Trading in xp_cmdshell for SQLCLR (Part 1) - List Directory Contents

  • Jonathan Kehayias

    One Orange Chip

    Points: 26672

    Comments posted to this topic are about the item Trading in xp_cmdshell for SQLCLR (Part 1) - List Directory Contents

    Jonathan Kehayias | Principal Consultant | MCM: SQL Server 2008
    My Blog | Twitter | MVP Profile
    Training | Consulting | Become a SQLskills Insider
    Troubleshooting SQL Server: A Guide for Accidental DBAs[/url]

  • Carleton

    SSCommitted

    Points: 1706

    Thanks Jonathan for this very timely article! Can you advise whether this CLR function will work for UNC paths?

    Thanks,

    Carleton

  • Phil Factor

    SSCoach

    Points: 19833

    I thought the install script for this CLR routine was nicely done, and very useful. The Asymmetric Key side is so often left out.

    I can see why a CLR routine is better than your xp_cmdshell routine. As I see it, it will only work on specific version of the operating system, with a specific date format. Surely, anyone actually trying to use this code will get in a pickle. Another problem you'll come across is the nesting of the INSERT INTO ... EXEC. It seems unfair to use it as a comparison to the CLR routine, since there are ways around the specificity of the code.

    I'm puzzling over the CLR routine. I can't see how you handle the exception that happens when an invalid path is passed to DirectoryInfo. As far as I can see, a NET exception is thrown and just falls back into SQL Server. How does the calling code handle this? The DOS version will politely send back a 'file not found' (depending on language setting etc.) but your CLR routine would surely just barf. Am I missing something?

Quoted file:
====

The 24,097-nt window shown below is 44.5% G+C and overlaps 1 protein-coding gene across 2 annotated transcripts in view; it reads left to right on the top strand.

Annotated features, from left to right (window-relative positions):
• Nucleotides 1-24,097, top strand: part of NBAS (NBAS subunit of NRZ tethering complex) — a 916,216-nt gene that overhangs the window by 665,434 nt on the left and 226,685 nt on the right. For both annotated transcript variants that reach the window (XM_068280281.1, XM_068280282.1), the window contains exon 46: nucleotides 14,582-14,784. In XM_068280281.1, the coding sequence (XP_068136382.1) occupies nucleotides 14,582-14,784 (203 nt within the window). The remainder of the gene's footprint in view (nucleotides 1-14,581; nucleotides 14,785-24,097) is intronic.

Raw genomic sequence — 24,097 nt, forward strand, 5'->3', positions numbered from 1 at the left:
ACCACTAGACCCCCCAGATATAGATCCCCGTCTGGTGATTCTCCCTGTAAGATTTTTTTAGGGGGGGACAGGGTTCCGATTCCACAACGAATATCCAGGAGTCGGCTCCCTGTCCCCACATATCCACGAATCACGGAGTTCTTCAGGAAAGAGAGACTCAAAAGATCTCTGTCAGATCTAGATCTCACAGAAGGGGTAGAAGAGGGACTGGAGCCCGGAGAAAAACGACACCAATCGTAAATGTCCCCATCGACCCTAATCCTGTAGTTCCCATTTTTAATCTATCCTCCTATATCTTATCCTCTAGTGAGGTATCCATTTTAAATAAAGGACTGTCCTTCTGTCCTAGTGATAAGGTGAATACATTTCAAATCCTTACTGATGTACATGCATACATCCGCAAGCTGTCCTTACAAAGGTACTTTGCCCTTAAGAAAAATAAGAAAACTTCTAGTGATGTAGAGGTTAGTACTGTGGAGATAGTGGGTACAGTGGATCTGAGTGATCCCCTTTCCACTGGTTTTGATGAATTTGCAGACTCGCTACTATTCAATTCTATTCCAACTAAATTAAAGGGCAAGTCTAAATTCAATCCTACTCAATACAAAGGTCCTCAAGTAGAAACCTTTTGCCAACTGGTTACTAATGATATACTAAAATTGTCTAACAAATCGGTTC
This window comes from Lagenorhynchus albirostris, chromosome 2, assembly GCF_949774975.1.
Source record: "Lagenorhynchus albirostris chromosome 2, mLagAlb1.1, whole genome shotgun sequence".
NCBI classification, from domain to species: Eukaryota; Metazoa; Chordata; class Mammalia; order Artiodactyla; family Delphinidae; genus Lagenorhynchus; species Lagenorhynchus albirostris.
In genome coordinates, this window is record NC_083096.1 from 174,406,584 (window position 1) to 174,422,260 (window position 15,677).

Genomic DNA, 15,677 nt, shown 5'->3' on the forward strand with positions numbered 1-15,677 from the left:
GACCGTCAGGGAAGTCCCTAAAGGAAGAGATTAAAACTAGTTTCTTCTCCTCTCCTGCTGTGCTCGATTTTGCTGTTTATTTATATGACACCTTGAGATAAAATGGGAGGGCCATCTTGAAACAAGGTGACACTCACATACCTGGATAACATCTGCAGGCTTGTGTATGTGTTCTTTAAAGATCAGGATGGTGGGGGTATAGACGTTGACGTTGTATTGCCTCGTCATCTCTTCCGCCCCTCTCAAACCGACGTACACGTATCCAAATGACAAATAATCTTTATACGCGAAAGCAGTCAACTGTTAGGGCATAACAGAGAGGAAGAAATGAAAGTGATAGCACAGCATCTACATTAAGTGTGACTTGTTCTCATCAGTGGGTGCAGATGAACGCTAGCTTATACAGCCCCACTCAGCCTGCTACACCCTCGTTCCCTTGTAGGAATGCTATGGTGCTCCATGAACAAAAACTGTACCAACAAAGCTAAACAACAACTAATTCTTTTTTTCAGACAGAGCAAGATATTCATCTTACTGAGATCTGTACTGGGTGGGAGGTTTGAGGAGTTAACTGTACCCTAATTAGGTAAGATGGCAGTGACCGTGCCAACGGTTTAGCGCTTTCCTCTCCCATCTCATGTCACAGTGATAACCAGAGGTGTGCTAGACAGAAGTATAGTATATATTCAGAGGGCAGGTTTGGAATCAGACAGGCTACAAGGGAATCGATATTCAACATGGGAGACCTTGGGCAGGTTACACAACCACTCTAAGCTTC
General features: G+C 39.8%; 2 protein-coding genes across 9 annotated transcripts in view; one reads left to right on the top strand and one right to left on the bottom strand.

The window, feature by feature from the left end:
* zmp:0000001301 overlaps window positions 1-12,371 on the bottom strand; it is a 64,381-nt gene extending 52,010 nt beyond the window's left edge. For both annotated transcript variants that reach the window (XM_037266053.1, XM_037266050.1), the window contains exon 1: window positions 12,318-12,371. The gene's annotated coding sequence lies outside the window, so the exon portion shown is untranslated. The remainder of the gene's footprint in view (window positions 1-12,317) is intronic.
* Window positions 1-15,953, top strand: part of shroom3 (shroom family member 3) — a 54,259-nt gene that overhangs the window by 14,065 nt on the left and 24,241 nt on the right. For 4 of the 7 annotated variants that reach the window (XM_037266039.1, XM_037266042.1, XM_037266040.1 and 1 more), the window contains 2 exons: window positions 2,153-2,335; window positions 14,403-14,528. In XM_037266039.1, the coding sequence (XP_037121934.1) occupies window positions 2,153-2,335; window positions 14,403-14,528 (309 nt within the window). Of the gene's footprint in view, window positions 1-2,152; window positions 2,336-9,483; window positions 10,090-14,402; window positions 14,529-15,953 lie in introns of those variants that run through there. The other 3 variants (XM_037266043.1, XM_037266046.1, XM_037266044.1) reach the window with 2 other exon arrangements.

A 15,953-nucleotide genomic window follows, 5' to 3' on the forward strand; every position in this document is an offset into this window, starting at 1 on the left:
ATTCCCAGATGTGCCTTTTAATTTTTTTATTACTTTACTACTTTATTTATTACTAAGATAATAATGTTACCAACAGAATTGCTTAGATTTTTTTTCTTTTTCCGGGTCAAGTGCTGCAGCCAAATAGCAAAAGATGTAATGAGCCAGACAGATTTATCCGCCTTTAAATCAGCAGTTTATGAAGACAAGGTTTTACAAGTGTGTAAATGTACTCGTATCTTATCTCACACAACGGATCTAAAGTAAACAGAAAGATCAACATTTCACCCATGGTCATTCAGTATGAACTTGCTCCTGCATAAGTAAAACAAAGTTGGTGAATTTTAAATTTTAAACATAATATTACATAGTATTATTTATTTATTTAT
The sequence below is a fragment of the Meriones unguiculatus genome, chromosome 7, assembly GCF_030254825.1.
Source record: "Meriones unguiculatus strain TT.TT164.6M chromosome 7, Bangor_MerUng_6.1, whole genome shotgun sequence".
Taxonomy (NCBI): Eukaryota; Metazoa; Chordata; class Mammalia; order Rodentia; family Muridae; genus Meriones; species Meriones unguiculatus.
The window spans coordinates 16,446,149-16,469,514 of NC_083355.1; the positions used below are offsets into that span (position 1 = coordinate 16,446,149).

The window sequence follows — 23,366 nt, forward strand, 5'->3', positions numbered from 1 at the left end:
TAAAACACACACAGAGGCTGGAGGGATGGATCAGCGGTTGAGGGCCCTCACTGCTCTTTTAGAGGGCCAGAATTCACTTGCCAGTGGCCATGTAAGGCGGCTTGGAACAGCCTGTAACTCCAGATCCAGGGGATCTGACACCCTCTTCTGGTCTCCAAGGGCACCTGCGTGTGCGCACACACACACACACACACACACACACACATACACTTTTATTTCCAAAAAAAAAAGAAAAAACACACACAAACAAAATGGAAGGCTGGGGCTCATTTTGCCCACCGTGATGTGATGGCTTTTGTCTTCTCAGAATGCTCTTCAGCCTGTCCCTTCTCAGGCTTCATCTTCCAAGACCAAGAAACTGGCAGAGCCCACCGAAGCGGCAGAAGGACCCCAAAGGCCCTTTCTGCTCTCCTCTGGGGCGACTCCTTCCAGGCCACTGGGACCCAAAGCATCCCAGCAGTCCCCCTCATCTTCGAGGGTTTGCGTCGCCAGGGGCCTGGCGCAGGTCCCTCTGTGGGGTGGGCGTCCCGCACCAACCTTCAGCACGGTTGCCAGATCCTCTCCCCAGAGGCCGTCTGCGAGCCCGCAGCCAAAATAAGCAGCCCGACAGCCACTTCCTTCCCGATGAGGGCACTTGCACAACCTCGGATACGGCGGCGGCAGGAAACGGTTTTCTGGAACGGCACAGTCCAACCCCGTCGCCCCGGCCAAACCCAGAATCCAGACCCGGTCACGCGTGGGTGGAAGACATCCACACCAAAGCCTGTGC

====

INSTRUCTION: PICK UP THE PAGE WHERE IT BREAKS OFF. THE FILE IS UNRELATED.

Best wishes,
    Phil Factor
    Simple Talk

  • Jonathan Kehayias

    One Orange Chip

    Points: 26672

    Carleton (2/5/2009)


    Thanks Jonathan for this very timely article! Can you advise whether this CLR function will work for UNC paths?

    Thanks,

    Carleton

    As long as the SQL Service Account has access to the UNC path, yes. If security needs further abstraction, a windows user could be explicitly impersonated in code to allow only specific users access to the UNC paths as well.

    Jonathan Kehayias | Principal Consultant | MCM: SQL Server 2008
    My Blog | Twitter | MVP Profile
    Training | Consulting | Become a SQLskills Insider
    Troubleshooting SQL Server: A Guide for Accidental DBAs[/url]

  • Jonathan Kehayias

    One Orange Chip

    Points: 26672

    Phil Factor (2/5/2009)


    I thought the install script for this CLR routine was nicely done, and very useful. The Asymmetric Key side is so often left out.

    I can see why a CLR routine is better than your xp_cmdshell routine. As I see it, it will only work on specific version of the operating system, with a specific date format. Surely, anyone actually trying to use this code will get in a pickle. Another problem you'll come across is the nesting of the INSERT INTO ... EXEC. It seems unfair to use it as a comparison to the CLR routine, since there are ways around the specificity of the code.